“He preferred that his name be pronounced Louie. “It’s like Louis Armstrong – he spelled his name Louis, but he liked it to be said as Louie,” recalls Louie Bellson [1]. Armstrong was registered as “Lewie” for the 1920 U.S. Census. On various live records he’s called “Louie” on stage, such as on the 1952 “Can Anyone Explain?” from the live album In Scandinavia vol.1. It should also be noted that “Lewie” is the French pronunciation of “Louis” and is commonly used in Louisiana. However, when referring to himself in “Hello Dolly!,” he pronounces his name as “Lewis” (“Hello, Dolly. This is Lewis, Dolly”), pronouncing the ‘s’.”

  8. The Kings of France were Lewis in Macaulay’s England but Louis in miscellaneous essays.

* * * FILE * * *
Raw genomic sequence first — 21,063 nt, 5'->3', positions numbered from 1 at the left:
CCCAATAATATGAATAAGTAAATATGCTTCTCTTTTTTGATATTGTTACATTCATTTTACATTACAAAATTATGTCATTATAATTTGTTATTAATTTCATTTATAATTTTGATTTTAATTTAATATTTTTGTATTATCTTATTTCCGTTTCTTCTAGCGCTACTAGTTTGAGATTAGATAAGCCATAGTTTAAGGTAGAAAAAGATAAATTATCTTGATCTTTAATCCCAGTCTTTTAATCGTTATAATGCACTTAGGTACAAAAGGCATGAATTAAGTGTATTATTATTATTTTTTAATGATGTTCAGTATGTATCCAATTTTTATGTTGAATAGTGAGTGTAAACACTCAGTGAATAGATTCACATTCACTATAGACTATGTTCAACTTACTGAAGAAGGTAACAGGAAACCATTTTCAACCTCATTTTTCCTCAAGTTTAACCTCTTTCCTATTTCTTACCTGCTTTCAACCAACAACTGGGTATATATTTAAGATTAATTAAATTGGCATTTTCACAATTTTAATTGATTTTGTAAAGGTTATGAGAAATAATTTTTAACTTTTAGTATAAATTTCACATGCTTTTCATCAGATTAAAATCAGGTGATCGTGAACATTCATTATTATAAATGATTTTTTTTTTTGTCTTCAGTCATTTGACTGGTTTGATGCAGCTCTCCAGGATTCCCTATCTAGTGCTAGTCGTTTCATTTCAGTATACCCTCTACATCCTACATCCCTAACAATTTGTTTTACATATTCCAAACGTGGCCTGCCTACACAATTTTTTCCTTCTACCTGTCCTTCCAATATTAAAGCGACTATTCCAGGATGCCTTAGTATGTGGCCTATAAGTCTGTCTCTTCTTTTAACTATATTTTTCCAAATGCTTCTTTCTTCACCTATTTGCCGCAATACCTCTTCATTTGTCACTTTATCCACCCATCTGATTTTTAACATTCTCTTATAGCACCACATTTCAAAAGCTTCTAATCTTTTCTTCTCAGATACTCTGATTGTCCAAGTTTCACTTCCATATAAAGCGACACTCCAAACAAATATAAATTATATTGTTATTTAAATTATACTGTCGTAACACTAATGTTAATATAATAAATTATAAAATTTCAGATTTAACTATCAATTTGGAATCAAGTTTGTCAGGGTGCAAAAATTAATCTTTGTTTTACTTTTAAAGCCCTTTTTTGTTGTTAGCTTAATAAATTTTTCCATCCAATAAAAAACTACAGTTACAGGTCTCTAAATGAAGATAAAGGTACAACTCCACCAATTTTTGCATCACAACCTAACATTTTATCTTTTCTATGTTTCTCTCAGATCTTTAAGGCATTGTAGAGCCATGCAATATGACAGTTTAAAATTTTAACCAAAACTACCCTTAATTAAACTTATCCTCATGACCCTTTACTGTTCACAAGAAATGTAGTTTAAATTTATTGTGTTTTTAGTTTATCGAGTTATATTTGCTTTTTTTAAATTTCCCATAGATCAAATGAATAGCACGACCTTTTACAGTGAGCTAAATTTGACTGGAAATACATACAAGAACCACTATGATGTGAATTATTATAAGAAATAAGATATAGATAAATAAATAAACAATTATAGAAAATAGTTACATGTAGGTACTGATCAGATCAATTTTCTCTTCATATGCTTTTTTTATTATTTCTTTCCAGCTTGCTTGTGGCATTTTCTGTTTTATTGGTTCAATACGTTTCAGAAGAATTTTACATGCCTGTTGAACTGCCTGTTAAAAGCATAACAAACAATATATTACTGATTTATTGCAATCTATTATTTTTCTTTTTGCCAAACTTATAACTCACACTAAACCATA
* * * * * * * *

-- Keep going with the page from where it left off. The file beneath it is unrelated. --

9. John Emerson says:

    AT the time of Rabelais and before (not sure exactly when) a lot of the silent letters of modern French were pronounced. Don’t know about Louis.

  10. The Norwegians go with Ludwig – or actually (because they don’t use the German pronunciation) LudVig.
    When I worked at a small office in New York, I was always having to take down phone messages from a plasterer called Louis. Someone finally pointed out that it was a common Italian-American name, but spelled “Louie”.

  11. Armstrong may not have pronounced “Louis” with an /s/ in ordinary circumstances, but when he inserts his own name into that line of “Hello Dolly” the sibilant is perfect, almost inevitable. He was lucky to have the option of playing with his name like that. Playing with sounds was what he did.